The following is the summary of “Predicting neurological outcome in adult patients with cardiac arrest: systematic review and meta-analysis of prediction model performance” published in the December 2022 issue of Critical care by Amacher, et al.
This systematic review and meta-analysis aimed to compare the accuracy of 3 prediction models for the prognosis of neurological outcome after cardiac arrest: 2 developed after the event (out-of-hospital cardiac arrest, OHCA, and cardiac arrest hospital prognosis, CAHP), and one developed before the event (good outcome following attempted resuscitation, GO-FAR). From November 2006 through December 2021, we systematically searched Embase, Medline, and the Web of Science Core Collection, and researchers tracked the citations of high-scoring articles in both databases.
The search yielded 1’021 records, 25 of which were used in the analysis (with a total of 124’168 patients). Calibration (total observed vs. predicted [O:E] ratio) and C-statistics were combined in a random-effects meta-analysis. The OHCA and CAHP scores both had good discriminatory performance (summary C-statistics of 0.83 [95% CI 0.81-0.85], 16 cohorts and 0.84 [95% CI 0.82-0.87], 14 cohorts, respectively), while the GO-FAR score had an acceptable discriminatory performance (summary C-statistic of 0.78 [95% CI 0.72-0.84], 5 cohorts). Both the OHCA (total O:E ratio: 0.78 [95% CI 0.67-0.92], 9 cohorts) and CAHP score (total O:E ratio: 0.78 [95% CI 0.72-0.84], 9 cohorts) were shown to have satisfactory overall calibration, albeit with an overestimation of poor outcome.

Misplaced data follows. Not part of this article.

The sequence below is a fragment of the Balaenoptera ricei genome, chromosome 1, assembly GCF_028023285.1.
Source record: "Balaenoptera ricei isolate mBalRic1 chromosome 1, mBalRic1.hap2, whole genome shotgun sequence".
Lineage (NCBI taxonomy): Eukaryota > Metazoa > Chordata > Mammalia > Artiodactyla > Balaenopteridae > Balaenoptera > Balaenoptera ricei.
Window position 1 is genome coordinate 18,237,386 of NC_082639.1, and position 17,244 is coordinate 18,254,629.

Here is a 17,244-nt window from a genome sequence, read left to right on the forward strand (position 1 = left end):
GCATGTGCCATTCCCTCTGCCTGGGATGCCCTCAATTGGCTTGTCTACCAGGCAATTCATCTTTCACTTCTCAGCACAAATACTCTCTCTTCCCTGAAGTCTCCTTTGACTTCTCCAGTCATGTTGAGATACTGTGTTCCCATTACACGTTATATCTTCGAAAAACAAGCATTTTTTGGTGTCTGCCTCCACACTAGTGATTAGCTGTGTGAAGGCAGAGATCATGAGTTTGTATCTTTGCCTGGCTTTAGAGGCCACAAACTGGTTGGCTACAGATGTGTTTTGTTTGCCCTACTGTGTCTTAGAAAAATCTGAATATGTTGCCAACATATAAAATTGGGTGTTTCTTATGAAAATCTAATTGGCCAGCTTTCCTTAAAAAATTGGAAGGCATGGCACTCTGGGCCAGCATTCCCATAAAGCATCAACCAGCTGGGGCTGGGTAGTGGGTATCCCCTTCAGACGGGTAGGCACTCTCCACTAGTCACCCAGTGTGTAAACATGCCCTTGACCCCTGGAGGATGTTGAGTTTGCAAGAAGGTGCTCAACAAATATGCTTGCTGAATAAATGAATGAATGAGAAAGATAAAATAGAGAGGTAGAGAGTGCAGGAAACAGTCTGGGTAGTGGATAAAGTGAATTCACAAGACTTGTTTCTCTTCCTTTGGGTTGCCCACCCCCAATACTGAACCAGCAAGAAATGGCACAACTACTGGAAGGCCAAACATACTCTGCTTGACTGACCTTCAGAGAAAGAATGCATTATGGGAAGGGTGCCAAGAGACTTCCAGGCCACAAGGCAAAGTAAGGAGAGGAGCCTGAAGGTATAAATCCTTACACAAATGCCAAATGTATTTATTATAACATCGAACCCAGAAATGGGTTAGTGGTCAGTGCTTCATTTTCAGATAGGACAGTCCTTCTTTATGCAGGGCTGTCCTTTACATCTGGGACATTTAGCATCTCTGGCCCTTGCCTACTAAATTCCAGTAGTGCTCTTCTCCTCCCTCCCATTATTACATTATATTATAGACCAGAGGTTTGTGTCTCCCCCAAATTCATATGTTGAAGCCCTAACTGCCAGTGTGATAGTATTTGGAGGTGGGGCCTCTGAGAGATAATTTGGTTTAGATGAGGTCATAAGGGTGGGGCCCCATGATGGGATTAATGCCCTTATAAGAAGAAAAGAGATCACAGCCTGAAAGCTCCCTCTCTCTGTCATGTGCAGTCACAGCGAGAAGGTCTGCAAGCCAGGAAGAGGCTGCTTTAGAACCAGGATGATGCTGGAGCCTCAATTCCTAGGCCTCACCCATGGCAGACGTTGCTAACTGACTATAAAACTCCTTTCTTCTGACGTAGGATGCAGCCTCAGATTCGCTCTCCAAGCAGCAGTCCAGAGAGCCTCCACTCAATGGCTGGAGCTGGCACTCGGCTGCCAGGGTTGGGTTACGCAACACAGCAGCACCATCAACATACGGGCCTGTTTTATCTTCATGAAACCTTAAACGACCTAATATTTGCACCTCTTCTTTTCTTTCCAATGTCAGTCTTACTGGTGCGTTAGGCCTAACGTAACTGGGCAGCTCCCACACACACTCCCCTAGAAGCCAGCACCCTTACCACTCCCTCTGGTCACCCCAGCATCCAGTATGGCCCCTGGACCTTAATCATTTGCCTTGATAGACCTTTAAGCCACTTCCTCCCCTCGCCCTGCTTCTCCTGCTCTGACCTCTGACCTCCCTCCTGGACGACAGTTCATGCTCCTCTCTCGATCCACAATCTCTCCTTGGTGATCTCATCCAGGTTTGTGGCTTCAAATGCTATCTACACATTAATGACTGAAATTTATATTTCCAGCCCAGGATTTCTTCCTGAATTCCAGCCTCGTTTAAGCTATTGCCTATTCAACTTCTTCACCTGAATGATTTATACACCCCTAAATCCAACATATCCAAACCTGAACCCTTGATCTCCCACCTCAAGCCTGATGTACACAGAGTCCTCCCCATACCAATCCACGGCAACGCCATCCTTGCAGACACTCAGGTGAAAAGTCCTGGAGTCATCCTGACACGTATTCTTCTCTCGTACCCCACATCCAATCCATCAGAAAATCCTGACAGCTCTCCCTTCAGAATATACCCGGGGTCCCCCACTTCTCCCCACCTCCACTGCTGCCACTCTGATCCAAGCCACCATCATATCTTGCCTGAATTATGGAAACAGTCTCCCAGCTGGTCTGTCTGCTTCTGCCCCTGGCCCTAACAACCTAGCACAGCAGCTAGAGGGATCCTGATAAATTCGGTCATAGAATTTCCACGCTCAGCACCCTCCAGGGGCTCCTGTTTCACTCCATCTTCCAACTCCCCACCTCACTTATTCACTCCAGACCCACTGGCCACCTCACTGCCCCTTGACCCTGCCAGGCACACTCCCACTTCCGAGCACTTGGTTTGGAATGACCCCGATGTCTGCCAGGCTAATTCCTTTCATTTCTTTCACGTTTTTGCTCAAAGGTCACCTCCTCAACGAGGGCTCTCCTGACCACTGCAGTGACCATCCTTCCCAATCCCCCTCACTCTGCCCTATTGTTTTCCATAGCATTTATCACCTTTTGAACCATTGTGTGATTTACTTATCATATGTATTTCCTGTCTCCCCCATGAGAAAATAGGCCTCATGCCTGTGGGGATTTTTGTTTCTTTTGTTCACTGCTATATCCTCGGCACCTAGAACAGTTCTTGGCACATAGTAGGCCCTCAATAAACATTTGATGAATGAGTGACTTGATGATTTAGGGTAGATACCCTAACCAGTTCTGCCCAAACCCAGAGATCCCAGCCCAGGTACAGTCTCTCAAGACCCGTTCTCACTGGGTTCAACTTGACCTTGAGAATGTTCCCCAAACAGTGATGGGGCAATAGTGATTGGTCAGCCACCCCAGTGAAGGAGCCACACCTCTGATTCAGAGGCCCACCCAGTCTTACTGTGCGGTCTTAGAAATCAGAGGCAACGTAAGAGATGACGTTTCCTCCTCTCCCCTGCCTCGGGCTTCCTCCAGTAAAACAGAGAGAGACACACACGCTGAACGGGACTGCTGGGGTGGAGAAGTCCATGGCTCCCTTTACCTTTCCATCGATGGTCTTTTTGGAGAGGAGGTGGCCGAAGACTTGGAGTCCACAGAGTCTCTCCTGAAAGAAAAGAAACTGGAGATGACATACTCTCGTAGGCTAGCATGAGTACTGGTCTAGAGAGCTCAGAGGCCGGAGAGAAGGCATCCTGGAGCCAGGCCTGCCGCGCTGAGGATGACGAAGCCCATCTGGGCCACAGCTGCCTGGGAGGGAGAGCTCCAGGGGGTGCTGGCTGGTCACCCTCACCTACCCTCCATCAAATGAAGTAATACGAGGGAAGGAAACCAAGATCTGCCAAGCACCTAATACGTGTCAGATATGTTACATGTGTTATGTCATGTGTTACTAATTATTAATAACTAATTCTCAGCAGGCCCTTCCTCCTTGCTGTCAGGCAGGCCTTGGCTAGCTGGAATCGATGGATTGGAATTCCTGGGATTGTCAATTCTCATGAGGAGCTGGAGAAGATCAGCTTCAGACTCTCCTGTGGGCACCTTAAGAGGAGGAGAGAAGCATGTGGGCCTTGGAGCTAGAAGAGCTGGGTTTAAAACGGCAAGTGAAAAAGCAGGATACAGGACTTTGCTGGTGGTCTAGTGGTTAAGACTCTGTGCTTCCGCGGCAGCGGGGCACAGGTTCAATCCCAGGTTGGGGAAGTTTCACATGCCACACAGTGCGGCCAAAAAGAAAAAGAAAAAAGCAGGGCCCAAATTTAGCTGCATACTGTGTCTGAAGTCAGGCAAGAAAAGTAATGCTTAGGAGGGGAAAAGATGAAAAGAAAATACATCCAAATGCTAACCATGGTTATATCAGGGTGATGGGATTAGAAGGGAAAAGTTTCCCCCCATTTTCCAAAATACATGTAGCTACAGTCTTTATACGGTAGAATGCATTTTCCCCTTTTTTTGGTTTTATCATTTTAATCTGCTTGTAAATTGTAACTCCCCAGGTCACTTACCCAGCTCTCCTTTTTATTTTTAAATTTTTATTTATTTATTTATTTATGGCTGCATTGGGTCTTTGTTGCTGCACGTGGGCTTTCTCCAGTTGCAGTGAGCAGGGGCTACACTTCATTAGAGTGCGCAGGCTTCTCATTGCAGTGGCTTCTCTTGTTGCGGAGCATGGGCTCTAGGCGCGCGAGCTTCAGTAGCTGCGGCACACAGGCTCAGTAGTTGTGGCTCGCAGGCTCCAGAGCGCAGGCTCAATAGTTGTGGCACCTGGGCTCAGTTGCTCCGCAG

Calibration of the GO-FAR score was poor overall, leading to an underestimate of the favorable result (total O:E ratio: 1.62 [95% CI 1.28-2.04], 5 cohorts). Prognostic accuracy of 2 post-arrest ratings for predicting neurological outcomes after cardiac arrest was high, which could aid in early talks about goals-of-care and therapeutic planning in the intensive care unit. The predictive accuracy of a pre-arrest score was adequate, suggesting it could be useful in code status discussions.